Minnesota Corporation Taxes

Minnesota Corporation Taxes: For more information about Minnesota taxes, visit: http://www.revenue.state.mn.us.

Minnesota C Corporation: When incorporating in Minnesota, all Minnesota corporations formed by default are “C” corporations. A Minnesota C corporation is a Minnesota corporation that has not made an election to be an “S” corporation. The term C corporation is specifically used because the entity is taxed under subsection C of the IRS code. Minnesota C corporations are taxed at two levels (“double taxation”). This means that the corporation itself pays its own tax when it makes money (the first tax). The owners or shareholders are then taxed again when they are paid a salary or dividend by the corporation (the second tax). Despite double taxation, Minnesota C corporations offer many planning and benefit opportunities.

Minnesota S Corporation: A Minnesota S corporation is a corporation that has made an election with the IRS to be treated for tax purposes as a “pass-through entity.” This means that corporate profits and losses are passed through to the shareholders (owners) who report them on their own personal tax returns and pay the tax at the individual level. The corporation pays no federal income tax at the corporate level. Minnesota S corporations are not subject to the double taxation C corporations encounter. The State of Minnesota recognizes S corporation status.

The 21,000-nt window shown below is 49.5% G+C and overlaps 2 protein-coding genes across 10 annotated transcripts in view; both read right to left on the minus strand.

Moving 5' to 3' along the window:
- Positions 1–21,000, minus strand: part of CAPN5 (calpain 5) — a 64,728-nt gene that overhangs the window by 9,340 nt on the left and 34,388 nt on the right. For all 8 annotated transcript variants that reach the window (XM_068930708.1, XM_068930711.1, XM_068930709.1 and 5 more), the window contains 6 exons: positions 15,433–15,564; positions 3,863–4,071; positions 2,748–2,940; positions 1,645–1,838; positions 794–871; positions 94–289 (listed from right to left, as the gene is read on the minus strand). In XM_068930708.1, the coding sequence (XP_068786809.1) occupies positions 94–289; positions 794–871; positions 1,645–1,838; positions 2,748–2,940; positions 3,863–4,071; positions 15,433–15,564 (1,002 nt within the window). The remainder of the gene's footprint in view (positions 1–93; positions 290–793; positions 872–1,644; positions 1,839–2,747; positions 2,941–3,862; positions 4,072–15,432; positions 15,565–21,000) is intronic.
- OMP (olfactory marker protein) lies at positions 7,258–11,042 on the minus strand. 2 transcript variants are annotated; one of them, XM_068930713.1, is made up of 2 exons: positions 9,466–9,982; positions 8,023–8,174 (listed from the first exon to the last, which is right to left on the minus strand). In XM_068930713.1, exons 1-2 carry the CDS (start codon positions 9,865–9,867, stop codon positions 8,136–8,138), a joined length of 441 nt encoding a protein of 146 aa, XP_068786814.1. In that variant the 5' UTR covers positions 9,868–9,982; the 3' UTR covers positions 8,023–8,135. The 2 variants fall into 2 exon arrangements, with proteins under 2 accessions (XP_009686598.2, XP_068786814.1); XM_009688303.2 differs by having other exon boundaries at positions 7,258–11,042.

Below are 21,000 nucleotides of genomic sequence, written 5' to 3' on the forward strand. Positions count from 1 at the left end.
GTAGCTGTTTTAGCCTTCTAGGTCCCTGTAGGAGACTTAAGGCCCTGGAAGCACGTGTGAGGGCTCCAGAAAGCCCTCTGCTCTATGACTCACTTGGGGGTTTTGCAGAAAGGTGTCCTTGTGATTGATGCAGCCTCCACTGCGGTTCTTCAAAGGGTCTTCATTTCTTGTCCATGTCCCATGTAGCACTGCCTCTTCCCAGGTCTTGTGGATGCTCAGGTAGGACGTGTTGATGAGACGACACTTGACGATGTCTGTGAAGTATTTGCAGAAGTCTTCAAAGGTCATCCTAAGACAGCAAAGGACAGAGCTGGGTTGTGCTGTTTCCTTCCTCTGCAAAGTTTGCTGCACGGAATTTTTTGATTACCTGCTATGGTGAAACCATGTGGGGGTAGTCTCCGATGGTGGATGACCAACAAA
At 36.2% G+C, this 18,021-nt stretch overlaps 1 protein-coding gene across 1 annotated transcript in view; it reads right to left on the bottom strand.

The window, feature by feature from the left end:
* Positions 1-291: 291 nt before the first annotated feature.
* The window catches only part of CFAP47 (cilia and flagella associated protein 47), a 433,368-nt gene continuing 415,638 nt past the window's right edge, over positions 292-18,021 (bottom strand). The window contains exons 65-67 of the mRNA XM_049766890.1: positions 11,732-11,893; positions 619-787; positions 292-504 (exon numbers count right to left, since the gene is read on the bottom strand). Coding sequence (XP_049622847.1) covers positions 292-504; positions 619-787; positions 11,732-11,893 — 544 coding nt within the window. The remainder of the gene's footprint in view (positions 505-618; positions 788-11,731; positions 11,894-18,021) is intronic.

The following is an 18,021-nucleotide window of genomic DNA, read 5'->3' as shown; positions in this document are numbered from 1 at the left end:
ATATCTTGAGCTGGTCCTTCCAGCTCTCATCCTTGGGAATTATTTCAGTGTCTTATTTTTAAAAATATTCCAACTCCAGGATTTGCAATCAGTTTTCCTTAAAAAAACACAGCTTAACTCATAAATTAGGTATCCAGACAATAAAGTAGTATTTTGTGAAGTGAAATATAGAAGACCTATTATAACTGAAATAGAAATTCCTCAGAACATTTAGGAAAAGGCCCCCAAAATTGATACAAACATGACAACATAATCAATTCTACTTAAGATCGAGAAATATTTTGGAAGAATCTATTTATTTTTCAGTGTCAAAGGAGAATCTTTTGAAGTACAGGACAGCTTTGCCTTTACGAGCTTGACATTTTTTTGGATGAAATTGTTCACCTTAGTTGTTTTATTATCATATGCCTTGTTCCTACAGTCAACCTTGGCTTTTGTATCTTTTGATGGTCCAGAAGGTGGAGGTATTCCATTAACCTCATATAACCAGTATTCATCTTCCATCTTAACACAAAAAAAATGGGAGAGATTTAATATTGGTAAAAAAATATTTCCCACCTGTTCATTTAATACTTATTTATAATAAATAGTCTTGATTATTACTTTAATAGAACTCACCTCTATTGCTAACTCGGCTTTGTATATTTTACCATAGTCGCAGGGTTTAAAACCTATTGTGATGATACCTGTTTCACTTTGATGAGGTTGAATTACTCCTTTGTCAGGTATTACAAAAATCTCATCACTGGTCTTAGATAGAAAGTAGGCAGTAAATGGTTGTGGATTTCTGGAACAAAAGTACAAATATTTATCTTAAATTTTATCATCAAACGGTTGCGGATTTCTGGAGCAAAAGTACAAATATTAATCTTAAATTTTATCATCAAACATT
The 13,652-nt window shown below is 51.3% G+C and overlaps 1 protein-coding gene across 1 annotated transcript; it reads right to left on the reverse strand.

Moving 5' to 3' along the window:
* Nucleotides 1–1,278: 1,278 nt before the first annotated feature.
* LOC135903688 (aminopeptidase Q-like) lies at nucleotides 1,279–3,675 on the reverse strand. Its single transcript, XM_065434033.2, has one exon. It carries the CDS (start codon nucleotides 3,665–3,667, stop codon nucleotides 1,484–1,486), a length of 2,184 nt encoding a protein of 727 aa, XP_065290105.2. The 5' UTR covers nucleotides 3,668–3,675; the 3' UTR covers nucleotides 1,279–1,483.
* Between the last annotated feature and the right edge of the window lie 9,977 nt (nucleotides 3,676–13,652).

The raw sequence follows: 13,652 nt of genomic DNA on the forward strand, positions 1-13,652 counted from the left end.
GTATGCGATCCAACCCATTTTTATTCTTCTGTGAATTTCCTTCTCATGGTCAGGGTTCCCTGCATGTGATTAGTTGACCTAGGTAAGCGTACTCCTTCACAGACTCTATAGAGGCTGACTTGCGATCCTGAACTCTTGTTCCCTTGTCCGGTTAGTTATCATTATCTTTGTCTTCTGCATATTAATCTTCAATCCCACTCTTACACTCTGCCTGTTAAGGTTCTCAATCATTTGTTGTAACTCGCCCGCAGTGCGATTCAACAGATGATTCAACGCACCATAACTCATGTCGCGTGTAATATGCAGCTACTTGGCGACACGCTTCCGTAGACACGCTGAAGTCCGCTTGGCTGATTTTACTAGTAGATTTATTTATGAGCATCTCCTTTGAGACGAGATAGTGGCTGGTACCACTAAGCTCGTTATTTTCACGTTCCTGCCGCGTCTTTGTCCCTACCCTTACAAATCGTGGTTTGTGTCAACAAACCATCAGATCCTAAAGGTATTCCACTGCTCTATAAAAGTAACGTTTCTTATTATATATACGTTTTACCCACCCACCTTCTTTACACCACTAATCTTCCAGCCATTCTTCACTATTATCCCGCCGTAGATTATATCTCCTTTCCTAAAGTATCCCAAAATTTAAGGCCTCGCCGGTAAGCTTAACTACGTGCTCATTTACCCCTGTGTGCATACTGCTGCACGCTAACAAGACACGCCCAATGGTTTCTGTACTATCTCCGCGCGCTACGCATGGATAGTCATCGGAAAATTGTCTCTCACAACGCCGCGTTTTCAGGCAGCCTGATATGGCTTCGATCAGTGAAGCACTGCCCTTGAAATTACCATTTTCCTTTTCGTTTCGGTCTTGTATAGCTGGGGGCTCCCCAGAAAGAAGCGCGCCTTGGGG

These are the 3 main advantages of forming a Minnesota S corporation:

  1. No double taxation: One of the main advantages of Minnesota S corporation status is that it avoids the double taxation that occurs with a regular Minnesota C corporation. In a Minnesota C corporation, the corporation pays income tax on its profits and, if those profits are distributed to shareholders, the shareholders pay income tax on the distribution.
  2. Loss deductions: The availability of losses. Shareholders of a Minnesota S corporation generally may deduct their share of the corporation’s net operating loss on their individual tax returns in the year the loss occurs. Losses of a Minnesota C corporation, however, may offset only the corporation’s earnings.
  3. Self-employment tax savings: By electing S corporation status, only the earnings actually paid out to you as salary are subject to payroll taxes; money left in the business is not subject to payroll taxes or self-employment tax. All income passes through, but its tax status depends on whether it is classified as salary or ordinary income.

Federal Tax Identification Number/Employer Identification Number (EIN): The Federal Tax Identification Number, also known as the Employer Identification Number (EIN) is a number that is assigned to a business by the Internal Revenue Service. An EIN is like a Social Security Number for a business. It is a requisite for certain business functions such as opening bank accounts or hiring employees. When incorporating in Minnesota, Minnesota corporations should obtain an EIN. The federal taxpayer identification number of the corporation should be included in the Articles of Incorporation. However, the failure to include the number will not cause the Secretary of State to reject the Articles of Incorporation for filing.

Minnesota Corporation Dissolution

Minnesota Corporation State Dissolution Requirements: A Minnesota corporation can be voluntarily dissolved by filing an Intent to Dissolve and/or Articles of Dissolution.

Minnesota Corporation Federal/IRS Dissolution Requirements: Corporations are required to file IRS Form 966, Corporate Dissolution or Liquidation. A final tax return should be filed with the IRS. Form 966 should be filed along with the final tax return. Final state tax returns may also need to be filed. Follow up with an accountant regarding all tax related requirements.